In this post Robin Hale discusses his Review paper with Stephen Swearer ‘When good animals love bad restored habitats: how maladaptive habitat selection can constrain restoration

Restoration is vital to offset the effects of habitat loss on biodiversity

Recent biodiversity assessments paint a bleak picture. For example, vertebrates have suffered dramatic population declines (e.g. by 58% since 1970) and been lost at 100 times the expected background rate over the last century.  One of the primary causes is habitat loss, which is the most profound threat to biodiversity in terrestrial and freshwater biomes and second in the ocean. Habitat restoration is therefore essential but often animals fail to respond. Our recent paper explores how improving our understanding of animal behaviour, in particular how animals perceive and respond to habitats, can help improve the likelihood of restoration success.

Maladaptive habitat selection can compromise restoration

Restoration is often based on our human assumptions of what constitutes suitable habitat for animals, usually in terms of structural components such as vegetation type. What happens, though, when our notions of habitat poorly reflect how animals perceive and respond to the environment? One possibility is that habitat conditions in restored sites improve, but animals fail to detect these changes and thus fail to colonise restored sites. For example, birds may avoid replanted sites where vegetation structure has improved but that lack suitable settlement cues (e.g. calling conspecifics). It is also possible that restoration inadvertently creates ‘ecological traps’ – habitats that are preferred by animals but where their fitness is reduced. For example, butterflies that oviposited more frequently in restored wetlands in southern Oregon suffered significantly reduced survival when these sites flooded. We consider how ecological traps can arise in the context of ecological restoration, using several case studies from a range of different systems and types of restoration. We also outline when we predict restoration is most likely to cause traps, and when animals will be most affected.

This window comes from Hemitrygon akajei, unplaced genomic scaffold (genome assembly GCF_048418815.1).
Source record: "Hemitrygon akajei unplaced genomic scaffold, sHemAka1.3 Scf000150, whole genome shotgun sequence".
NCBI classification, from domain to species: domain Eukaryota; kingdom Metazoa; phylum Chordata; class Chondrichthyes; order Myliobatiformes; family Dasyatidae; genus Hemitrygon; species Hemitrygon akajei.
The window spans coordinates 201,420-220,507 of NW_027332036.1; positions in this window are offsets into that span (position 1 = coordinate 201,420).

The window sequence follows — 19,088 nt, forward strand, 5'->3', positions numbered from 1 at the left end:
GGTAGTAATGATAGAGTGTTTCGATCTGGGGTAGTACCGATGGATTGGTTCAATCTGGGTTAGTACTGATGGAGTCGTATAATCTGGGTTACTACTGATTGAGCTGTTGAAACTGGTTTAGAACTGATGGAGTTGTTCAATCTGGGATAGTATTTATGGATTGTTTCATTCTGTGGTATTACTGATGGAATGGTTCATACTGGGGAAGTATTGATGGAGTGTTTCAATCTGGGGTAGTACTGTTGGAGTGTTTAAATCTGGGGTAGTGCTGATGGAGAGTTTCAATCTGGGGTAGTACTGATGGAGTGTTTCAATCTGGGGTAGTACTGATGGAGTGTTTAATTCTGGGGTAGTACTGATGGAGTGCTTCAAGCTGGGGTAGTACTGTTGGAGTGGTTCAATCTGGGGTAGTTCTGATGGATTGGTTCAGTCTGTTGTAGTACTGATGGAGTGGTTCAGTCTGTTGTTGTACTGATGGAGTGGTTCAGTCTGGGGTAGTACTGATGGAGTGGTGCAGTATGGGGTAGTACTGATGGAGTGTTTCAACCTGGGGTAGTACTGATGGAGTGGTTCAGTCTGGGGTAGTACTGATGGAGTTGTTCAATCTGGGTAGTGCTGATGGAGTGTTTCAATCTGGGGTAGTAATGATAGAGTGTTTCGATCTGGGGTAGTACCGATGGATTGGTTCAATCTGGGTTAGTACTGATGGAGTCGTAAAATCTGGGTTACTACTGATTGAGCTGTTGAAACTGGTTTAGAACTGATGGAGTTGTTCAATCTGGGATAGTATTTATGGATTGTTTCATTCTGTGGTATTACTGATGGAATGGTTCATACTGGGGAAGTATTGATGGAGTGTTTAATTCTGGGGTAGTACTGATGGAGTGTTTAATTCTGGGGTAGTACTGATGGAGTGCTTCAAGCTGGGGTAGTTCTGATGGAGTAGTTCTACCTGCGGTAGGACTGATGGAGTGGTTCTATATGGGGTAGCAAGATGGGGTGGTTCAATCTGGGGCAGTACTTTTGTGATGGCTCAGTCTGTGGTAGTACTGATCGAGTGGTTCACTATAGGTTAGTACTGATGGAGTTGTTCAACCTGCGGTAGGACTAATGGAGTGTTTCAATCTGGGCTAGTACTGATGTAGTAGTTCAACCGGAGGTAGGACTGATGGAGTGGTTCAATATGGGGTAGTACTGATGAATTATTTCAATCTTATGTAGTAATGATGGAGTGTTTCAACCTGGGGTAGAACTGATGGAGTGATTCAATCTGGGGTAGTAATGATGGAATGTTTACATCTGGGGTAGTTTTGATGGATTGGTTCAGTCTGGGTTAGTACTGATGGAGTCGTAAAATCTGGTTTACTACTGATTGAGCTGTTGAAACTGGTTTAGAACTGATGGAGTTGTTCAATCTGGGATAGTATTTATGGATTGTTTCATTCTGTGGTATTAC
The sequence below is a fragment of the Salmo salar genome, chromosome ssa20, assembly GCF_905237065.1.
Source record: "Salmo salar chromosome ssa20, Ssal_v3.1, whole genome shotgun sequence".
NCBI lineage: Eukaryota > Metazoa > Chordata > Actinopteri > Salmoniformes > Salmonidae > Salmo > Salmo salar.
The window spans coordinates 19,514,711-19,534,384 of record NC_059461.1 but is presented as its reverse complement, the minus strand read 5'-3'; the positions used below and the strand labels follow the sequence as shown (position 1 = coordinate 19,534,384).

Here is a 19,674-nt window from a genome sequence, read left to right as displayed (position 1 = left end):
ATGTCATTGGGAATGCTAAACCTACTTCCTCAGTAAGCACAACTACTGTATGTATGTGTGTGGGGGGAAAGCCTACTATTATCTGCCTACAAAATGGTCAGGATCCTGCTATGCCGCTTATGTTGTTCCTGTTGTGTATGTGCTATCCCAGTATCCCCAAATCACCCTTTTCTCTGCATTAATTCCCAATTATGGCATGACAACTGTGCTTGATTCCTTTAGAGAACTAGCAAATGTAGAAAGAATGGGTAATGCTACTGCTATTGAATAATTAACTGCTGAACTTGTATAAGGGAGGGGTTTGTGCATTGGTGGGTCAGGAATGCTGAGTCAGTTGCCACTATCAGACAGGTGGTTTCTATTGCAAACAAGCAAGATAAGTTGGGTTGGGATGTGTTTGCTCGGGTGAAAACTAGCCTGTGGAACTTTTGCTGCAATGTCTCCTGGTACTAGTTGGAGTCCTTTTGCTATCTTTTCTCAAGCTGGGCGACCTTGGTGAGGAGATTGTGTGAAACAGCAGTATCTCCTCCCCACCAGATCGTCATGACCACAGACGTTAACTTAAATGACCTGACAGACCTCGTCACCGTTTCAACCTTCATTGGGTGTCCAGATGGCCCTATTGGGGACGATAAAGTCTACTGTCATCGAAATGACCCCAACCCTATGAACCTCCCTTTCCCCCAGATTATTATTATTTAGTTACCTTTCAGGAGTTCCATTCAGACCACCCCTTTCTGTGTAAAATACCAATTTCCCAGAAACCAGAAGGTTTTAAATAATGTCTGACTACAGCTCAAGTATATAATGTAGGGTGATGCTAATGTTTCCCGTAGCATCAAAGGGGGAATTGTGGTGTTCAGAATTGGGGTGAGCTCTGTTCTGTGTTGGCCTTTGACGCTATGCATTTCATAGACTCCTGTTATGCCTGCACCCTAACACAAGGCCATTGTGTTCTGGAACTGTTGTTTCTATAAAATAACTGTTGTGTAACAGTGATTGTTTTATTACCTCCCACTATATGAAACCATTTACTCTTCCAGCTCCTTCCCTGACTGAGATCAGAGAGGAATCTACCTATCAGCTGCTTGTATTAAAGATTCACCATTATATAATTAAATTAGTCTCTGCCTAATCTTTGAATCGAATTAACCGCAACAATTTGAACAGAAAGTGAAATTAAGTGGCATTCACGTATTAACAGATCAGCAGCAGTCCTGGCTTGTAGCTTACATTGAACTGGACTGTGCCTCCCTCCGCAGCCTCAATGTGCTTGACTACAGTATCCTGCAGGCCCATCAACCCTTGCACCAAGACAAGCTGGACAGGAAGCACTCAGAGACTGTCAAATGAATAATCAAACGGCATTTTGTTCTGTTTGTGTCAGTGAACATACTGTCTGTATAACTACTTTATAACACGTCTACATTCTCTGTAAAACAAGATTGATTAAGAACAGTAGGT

What can applied ecologists and restoration practitioners do?

Our paper highlights that tight links between habitat quality and habitat selection are vital to help ensure restoration succeeds. The crux is how ‘habitat’ is defined. We highlight that taking an animal-centric view of the environment is critical, especially in terms of how biota perceive and respond to the environment. One useful method to do so is the ‘resource-based habitat approach’ which incorporates knowledge of the requirements of animals at different life-cycle stages and how these requirements affect their behaviour. Developed initially with butterflies, this approach could be more widely applied to better understand the habitat requirements of different animals. We also suggest that principles from cognition (which describes the ways animals acquire, process store and act on information from the environment) could help guide restoration projects. Recently it has been proposed that cognition can be used to mitigate problematic animal behaviours, and we illustrate how a similar approach can be applied to restoration projects.

Improving our understanding of how animals perceive and respond to habitats is important to help better guide restoration efforts in the future. We hope that our paper will help in this regard, by stimulating more discussions between restoration practitioners and evolutionary and behavioural ecologists.

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